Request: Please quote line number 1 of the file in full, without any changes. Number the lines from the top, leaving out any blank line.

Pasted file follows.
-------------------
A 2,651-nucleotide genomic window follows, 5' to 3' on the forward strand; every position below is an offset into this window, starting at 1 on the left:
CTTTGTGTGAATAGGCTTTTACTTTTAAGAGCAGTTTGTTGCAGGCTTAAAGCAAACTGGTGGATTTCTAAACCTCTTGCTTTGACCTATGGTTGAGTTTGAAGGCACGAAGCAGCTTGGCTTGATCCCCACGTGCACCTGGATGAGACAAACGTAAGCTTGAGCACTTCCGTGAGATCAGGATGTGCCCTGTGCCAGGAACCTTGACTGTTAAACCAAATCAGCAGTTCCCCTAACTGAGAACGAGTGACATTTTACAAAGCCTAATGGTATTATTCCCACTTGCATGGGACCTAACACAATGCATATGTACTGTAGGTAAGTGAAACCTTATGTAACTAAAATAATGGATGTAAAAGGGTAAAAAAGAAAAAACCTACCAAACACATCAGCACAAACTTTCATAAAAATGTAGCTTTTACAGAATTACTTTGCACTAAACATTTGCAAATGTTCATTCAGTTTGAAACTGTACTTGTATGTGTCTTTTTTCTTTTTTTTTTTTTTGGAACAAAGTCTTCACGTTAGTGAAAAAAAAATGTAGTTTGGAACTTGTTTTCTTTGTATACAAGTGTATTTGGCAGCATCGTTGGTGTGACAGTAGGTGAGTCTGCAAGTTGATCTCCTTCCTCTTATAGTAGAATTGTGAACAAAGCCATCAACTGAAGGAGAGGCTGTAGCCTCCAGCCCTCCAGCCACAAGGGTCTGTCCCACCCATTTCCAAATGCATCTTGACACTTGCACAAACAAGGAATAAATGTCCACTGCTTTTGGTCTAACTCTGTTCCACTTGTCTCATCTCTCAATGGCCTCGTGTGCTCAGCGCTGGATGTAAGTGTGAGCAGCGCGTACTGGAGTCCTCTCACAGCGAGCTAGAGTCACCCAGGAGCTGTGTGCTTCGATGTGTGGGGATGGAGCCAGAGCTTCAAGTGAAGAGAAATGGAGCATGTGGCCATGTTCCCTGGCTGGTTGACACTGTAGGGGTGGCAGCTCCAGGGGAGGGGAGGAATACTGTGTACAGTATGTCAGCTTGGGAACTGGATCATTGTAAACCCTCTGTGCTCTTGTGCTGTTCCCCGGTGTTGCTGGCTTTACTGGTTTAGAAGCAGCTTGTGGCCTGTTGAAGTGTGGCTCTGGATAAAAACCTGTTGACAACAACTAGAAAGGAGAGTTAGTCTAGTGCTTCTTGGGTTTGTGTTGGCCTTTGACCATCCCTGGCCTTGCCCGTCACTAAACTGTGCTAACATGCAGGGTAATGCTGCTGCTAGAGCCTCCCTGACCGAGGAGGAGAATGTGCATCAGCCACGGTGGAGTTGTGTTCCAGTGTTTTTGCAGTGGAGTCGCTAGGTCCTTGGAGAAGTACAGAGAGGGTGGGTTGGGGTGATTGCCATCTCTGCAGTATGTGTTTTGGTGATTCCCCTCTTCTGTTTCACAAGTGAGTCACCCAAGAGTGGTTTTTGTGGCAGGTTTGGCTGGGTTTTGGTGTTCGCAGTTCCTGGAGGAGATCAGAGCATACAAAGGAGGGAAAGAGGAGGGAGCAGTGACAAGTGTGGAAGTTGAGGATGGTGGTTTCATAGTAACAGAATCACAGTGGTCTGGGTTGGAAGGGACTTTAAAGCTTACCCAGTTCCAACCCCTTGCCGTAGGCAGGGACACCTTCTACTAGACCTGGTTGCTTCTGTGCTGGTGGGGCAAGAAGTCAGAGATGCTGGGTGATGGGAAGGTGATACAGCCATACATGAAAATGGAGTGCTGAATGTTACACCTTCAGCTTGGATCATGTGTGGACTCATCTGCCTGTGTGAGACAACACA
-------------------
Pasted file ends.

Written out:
A 2,651-nucleotide genomic window follows, 5' to 3' on the forward strand; every position below is an offset into this window, starting at 1 on the left: